Before we got into a rental car earlier this month, in a race against the clock that we ultimately lost, we did a fair amount of traveling for work and play that had my brain whirring with the activity of a thousand blog entries.
Exactly three years ago, just before Johnny and I got back together, I was casually dating someone who convinced me I wanted to go to Disney with him. I didn't really have any idea what this guy was like but he seemed sweet and he called a lot and he tried hard to make me feel special. I put my suspicions aside - what kind of person wants to spend time at Disney again and again, even alone, when he could afford to go anywhere in the world? only someone seriously screwed up, right? - and against my better judgment, agreed to go for a long weekend.
I shouldn't have. This guy was nice and all. But he had issues. It's not my place to discuss them but they all came out as soon as we left New York City and were stuck with each other in the Happiest Place on Earth. On top of that, he was so excited about being at Disney that he chose the theme parks we visited, he chose the rides and all our entertainment. He allowed me zero input. He shot down any suggestions I made about what I might want to see or do. He got angry at me when the virtual rides gave me such motion sickness I refused to go on another. And as soon as we got back to the hotel room every night he turned his back to me to watch the Yankee game. Still, I tried to have a good attitude. I loved the rollercoasters, I was impressed by the shows and the costumes. I really did try to have fun and honestly it wasn't hard.
But I felt manipulated. Disney clearly puts a fortune into shaping its image, to anticipating its clients' every last need or desire. I can imagine that their board of directors consists of psychologists who are also marketing experts, able to tap into the human psyche in a way that makes us all feel good and makes them a mint. Someone told us that they own the air space above them, so it's a no-fly zone. That's terrifying to me, especially once I learned that they have 40+ square miles of property in Orlando. Still. Whatever they're doing, it works. You want to wear the ears, the hats, the overpriced mouse-themed junk. You want to wait on line for hours to ride the rides and meet tiny little short people wearing ridiculous makeup or mouse/duck/dog/whatever suits. You tear up at the fireworks and hearing the theme music to the movies you watched as a child. I felt like an idiot for falling for it all - though I resisted the ears - and I vowed I'd never go back. In the end I think we were both glad to get home and get away from each other for good.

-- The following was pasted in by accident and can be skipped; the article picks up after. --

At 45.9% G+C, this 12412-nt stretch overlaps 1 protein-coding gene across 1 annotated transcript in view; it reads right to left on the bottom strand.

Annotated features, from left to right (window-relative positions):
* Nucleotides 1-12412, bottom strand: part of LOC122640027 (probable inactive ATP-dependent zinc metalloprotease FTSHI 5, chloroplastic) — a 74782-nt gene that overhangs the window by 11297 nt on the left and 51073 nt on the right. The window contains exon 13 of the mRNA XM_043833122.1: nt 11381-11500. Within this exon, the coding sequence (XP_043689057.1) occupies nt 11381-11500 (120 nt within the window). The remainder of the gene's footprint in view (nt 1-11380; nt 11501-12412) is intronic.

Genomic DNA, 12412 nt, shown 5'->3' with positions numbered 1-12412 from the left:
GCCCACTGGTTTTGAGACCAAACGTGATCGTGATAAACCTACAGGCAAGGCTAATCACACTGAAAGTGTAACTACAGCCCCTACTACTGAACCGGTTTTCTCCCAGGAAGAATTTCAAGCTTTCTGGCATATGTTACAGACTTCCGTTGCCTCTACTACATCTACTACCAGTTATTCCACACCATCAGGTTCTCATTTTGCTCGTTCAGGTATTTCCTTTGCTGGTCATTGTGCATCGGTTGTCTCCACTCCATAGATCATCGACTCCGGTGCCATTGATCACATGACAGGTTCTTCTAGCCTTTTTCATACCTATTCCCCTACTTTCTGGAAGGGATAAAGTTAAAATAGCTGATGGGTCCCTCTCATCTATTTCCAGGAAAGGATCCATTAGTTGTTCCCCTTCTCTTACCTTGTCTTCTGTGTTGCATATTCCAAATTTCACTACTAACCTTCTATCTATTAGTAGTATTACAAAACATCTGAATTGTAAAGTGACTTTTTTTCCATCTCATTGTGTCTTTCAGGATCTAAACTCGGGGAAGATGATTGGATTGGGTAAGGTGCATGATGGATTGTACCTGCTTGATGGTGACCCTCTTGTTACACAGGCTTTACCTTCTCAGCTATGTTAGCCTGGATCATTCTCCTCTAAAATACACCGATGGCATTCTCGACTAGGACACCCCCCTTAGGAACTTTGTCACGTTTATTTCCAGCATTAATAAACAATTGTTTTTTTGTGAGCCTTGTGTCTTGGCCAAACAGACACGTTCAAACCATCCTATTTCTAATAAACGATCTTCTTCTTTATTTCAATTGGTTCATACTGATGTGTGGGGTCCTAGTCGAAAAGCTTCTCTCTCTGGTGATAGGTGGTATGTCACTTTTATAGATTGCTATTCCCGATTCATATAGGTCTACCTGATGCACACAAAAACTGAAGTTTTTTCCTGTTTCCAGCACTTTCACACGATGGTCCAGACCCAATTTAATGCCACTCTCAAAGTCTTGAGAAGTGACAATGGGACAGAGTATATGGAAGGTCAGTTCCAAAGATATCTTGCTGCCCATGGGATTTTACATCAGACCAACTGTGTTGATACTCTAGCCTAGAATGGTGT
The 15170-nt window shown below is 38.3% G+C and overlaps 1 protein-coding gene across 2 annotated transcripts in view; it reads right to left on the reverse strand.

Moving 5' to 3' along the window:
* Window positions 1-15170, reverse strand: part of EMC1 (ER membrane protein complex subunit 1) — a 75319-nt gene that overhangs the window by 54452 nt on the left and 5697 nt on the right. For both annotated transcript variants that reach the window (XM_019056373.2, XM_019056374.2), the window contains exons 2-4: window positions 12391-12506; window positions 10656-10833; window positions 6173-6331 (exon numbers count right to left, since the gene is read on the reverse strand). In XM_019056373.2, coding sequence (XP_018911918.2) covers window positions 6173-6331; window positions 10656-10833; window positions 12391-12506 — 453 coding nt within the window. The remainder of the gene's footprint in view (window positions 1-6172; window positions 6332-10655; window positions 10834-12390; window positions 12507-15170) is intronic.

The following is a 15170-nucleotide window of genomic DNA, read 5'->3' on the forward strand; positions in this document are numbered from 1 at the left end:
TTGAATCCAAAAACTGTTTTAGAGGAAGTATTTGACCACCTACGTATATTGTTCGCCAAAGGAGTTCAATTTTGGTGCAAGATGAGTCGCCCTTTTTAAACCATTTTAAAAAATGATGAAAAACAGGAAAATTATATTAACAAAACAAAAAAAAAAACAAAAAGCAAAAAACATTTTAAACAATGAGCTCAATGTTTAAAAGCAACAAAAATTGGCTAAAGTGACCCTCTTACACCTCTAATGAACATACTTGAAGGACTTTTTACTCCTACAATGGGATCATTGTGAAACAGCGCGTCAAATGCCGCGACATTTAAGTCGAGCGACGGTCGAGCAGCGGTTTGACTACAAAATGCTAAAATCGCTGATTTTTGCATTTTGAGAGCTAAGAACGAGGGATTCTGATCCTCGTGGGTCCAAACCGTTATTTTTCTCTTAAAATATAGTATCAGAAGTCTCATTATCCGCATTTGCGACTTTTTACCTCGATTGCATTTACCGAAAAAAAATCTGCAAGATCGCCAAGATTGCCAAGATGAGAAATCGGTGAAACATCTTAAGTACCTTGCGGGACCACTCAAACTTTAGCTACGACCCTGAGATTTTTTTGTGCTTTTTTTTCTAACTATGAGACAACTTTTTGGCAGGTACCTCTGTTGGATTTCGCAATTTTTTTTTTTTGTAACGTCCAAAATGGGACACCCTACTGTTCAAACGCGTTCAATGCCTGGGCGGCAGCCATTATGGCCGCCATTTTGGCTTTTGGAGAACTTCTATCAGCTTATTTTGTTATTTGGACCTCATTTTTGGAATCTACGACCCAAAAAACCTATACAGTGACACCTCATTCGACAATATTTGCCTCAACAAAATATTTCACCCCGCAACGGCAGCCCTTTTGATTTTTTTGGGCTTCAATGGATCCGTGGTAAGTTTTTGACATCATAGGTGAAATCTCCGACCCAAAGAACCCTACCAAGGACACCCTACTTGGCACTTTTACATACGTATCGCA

Animal welfare folks know that every three years, the HSUS Animal Care Expo is at Disney. Three years ago, Expo was happening at the same time I was there with this guy. I'd already made plans with him so I didn't try to attend the conference. But I did want to meet my friends and coworkers who were there too. He nixed that. I had a good friend in Orlando I really wanted to see. He nixed that too. I felt like crap that I'd let someone boss me around like that, even for one lousy weekend. So I was done with him like I was done with Disney.